ILNews

Court answers question on subcontractors' ability to recover

Michael W. Hoskins
January 1, 2007
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The Indiana Supreme Court today delved into the meaning of "subcontractor" and determined that performance bond coverage for third parties only goes so far.

Stemming from a certified question from the U.S. District Court for the Northern District of Indiana, justices considered: "Does a performance bond required by and issued in accordance with Ind. Code §8-23-9-9 afford coverage to a third-tier claimant?"

Chief Justice Randall T. Shepard wrote the opinion saying the statute does not afford that coverage, noting that a subcontractor is "any person or organization entering into a contract with a contractor to furnish labor and materials used in the actual construction of a state highway project."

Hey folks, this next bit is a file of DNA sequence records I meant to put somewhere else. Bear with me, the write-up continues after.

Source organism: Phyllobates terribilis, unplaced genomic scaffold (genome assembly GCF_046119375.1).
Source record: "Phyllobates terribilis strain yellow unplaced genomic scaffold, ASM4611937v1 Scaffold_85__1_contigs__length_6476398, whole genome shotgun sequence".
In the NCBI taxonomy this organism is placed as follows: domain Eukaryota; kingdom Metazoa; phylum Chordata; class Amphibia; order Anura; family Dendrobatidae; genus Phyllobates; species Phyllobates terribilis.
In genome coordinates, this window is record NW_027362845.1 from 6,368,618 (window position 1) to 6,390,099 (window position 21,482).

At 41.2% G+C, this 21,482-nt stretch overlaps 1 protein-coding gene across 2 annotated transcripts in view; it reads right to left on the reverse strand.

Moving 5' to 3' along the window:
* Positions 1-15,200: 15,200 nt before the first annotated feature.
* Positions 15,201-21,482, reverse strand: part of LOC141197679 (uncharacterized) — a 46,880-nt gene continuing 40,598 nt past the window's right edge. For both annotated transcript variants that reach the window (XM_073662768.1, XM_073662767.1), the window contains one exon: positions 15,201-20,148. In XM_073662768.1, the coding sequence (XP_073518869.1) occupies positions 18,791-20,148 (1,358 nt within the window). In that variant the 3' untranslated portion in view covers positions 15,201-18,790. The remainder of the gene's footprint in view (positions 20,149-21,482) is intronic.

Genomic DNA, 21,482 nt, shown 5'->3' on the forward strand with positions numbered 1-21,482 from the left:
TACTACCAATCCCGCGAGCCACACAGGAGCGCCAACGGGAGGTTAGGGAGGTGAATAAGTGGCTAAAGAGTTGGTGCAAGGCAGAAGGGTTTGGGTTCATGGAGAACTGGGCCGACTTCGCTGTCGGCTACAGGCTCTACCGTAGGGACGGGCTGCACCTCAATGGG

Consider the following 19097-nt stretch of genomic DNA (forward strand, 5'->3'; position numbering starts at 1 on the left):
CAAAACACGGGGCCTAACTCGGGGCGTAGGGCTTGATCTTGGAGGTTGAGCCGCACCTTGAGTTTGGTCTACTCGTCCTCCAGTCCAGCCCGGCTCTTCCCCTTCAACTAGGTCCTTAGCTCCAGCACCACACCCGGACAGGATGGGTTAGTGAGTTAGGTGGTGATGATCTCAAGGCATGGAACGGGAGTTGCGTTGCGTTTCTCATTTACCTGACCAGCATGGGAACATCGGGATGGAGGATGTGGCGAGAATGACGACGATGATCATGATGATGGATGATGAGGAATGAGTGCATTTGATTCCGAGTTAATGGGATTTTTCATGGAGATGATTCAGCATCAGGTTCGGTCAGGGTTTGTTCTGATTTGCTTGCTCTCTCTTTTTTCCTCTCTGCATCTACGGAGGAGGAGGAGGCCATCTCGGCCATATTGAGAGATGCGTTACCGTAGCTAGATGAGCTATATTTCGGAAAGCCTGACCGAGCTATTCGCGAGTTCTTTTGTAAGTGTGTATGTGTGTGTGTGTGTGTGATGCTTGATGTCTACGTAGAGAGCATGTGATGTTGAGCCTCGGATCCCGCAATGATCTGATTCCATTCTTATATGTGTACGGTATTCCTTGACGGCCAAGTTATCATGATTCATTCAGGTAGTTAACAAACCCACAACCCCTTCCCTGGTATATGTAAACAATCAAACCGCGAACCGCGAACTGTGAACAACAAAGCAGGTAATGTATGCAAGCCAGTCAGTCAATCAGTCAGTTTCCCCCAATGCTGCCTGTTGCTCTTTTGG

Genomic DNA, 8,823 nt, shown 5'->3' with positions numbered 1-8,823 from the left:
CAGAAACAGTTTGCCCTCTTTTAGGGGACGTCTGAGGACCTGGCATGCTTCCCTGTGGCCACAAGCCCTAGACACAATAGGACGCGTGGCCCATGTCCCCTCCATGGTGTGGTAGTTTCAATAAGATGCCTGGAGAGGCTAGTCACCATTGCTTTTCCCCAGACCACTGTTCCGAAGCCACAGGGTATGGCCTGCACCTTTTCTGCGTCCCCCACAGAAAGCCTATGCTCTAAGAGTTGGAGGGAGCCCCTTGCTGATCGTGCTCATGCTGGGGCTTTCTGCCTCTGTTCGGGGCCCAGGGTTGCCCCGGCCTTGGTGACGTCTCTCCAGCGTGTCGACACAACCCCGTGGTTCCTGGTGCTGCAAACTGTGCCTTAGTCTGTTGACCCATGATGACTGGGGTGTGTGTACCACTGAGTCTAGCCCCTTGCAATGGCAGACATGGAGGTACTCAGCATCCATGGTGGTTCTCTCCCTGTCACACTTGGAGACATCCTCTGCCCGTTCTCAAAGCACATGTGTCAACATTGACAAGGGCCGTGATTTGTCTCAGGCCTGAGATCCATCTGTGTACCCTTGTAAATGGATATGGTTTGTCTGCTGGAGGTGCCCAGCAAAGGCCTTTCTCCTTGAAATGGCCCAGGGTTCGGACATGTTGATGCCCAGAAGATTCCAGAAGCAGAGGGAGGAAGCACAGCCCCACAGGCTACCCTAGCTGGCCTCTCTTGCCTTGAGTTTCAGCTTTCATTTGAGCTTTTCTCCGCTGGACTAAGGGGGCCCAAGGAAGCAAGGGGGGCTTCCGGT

Further in the decision, he wrote: "Accordingly, a claimant who does not share privity of contract with the contractor or a subcontractor is not entitled to the coverage of a performance bond issued under §8-23-9-9."

Justice Brent Dickson dissented without a separate opinion. The 4-1 decision came down in Alberici Constructors, Inc. v. Ohio Farmers Insurance Co. http://www.in.gov/judiciary/opinions/pdf/05220701rts.pdf, 94S00-0612-CQ-488, which involved a federal contract dispute relating to an Indiana Department of Transportation bridge project near Bluffton.